It's oversimplified tosh and gubbins, written to salve the consciences of the thoughtless middle class who can't bear the idea that their relative security and happiness might well be the result of accident rather than moral virtue. It always has been and it always will be. Ancient ideas trotted out for their umpteenth outing like a rheumy-eyed blackpool donkey aren't provocative at all, and I wish that people would stop granting such moral illiteracy the undeserved veneer of legitimacy by declaring that such piffle is anything new or exciting or the fruits of a fresh mind speaking truth to power.

I must say, this kind of writing is far below the usual standard of thought I'd expect to find on the blog. Can we have a higher quality of guest blogger in future, rather than someone more at home writing letters to the Daily Mail?

valdemar squelch said...

Yeah, what he said. I was surprised to find such a post here - surprised and dismayed. If HC is about countering complacency, received opinion and incoherent thought, giving houseroom to religious fundamentalism is a clanger. Major clanger, in fact.

McDuff said...

I wouldn't even credit this nonsense as being "fundamentalism". At least fundamentalism has some personality and oomph behind it. I'd prefer a decent fundamentalist rant to this petty drivel.

Cranmer's Curate said...

It is actually great credit to the Heresiarch that he is willing to give houseroom to a worldview he seriously disagrees with. That shows he is sincere in his commitment to free speech.

The very real and practical issue those of us who have participated in this discussion are grappling with is the question of moral choices in healthcare and what moral framework is applied. Also, the question of the changing nature of the society that offers a national health service funded by the taxpayer is surely pressingly relevant to the current problems the NHS faces.

sanbikinoraion said...

Cranmer's Curate - in which case, I hope to see an equally disgusting post by Nick Griffin proclaiming that Pakis are scum any day now.

Or not.

indigomyth said...

I have always thought that the EU should take a census of all those who do not wish to participate in embryonic stem cell research, and then, if any life saving medicines are developed as a result of that research, deny those same people treatment. If they want to prevent society from discovering life saving and health restoring treatments, on the basis of their faith, then I would say that if such developments went ahead, it would be poetic justice for those objectors to die when a cure they opposed the development of is available. It would, at the very least, indicate the depth of their faith.

What think you, Cranmer's Curate? Good idea to forcibly prevent religious fundamentalists from receiving treatments developed as a result of embryonic stem cell research, or not? Would you have the faith to eschew such treatment, even if death was certain and agonising, and the treatment free, painless and easy?

Cranmer's Curate said...

The guest-post was not as far as I can see abusive of any group in society. The only group that seems to be getting the abuse here is Evangelical Christians.

Re the point about stem cell research, if there is to be moral priorisation of healthcare (unavoidable eventually I would submit) it should be on the basis of individuals' behaviour not their beliefs.

Over and out from me on this. Thank you again to the Heresiarch for his hospitality and all best wishes for a good recovery to Edwin and Valdemar.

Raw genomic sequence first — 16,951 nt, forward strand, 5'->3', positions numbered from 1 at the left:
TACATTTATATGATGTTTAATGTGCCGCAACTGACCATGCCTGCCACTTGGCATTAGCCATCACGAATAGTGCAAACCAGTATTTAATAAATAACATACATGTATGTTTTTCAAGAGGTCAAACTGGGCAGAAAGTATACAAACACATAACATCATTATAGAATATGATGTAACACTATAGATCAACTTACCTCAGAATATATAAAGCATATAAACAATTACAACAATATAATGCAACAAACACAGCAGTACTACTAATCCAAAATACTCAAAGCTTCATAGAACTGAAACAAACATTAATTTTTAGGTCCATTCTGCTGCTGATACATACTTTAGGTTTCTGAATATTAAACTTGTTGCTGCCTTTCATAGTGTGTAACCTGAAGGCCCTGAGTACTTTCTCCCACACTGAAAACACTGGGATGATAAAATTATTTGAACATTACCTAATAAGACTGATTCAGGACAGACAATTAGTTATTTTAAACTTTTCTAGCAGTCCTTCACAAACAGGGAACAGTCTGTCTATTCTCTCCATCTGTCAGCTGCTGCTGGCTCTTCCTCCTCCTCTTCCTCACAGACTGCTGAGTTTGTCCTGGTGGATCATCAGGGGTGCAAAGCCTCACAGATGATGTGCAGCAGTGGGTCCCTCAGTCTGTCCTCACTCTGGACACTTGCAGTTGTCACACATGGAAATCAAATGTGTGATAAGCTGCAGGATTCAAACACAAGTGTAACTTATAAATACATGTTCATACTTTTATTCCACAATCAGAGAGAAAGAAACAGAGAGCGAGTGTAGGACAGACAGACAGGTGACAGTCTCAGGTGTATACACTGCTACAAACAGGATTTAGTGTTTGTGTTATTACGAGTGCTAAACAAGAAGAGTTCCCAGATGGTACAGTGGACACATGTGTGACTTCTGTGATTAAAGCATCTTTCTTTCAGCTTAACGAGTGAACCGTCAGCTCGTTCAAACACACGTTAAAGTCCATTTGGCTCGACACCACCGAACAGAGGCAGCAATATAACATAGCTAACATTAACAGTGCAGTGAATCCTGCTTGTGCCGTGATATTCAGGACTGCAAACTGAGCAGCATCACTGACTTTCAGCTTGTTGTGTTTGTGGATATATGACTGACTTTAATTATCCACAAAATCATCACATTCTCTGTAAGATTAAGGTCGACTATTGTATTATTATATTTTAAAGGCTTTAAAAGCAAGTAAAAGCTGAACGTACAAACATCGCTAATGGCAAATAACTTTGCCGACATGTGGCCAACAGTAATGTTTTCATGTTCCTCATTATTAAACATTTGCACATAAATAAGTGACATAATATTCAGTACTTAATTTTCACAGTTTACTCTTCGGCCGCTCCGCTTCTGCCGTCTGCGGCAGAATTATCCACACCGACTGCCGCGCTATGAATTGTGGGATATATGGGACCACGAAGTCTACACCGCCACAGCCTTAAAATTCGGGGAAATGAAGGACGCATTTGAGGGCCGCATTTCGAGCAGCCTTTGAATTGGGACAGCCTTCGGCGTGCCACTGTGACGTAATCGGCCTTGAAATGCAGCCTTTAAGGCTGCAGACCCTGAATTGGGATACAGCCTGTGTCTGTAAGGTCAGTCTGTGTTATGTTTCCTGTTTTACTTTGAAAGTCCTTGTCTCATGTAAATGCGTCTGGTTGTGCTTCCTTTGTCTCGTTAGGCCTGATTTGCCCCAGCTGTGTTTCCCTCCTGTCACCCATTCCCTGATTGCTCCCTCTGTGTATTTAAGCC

indigomyth said...

//The guest-post was not as far as I can see abusive of any group in society. The only group that seems to be getting the abuse here is Evangelical Christians.//

I am a little perplexed by this accusation. I have not been abusive. I have not called you names or insulted you in anyway. In what regard do you think I have abused you?

My question to you was about the morality of opposing research, but being quite happy to benefit from treatments resulting from that research. Is it not Evangelical Christians that are abusing the rest of society by opposing stem cell research, which has the possibility of yielding life saving treatments, all because of their faith, and belief in the "rights of the unborn". In a very real way, they are asking those that do not share their beliefs to die for them. "You are not allowed this treatment, which would save your life, because it offends my religious sensibilities" seems a rather poor argument as to how to run a health service.

I am uncertain about allocating healthcare based on behaviour rather than beliefs. Consider a neo-Nazi, racist, anti-Semite, white Supremacist is taken ill with appendicitis. Now consider that at the same time, a charity fund-raising volunteer, a racial equalist, a campaigner for human rights, is badly injured in a car crash of their own causing due to sloppy driving. In this case, it is the latter that is responsible for their predicament, not the former. Yet I would hesitate before saying the former deserves treatment more than the latter. Yet this IS because of the formers beliefs, not for any behaviour that caused their ailment.

Any thoughts, anyone?

Cranmer's Curate said...

I was not accusing you of being abusing Evangelicals sir. You haven't. The point I was trying to address was that the post just before yours made an unwarranted comparison between the guest-post and racial abuse from the leader of the BNP.

I would be interested to read what others say in response to the interesting question you raise.


Julian Mann

indigomyth said...

Julian Mann

I am curious. Your post indicates that you feel like a "cultural outcast"; in what way do you feel that?

I am aware of quite substantial blogs and resources on the net for Evangelical Christians. To be honest, it is not many EC's that would feel comfortable writing on an ardent atheist's blog. Do you find yourself at odds with the EC communities on the web?

In short, I am curious as to why you read The Heresiarch? What is it about it that you enjoy? Or when you refer to a "Cultural outcast" are you referring to the apparently dominant English culture of generalised irreligion and liberalism? In which case, I am still confused as to how The Heresiarch is a break from those things (particularly the former).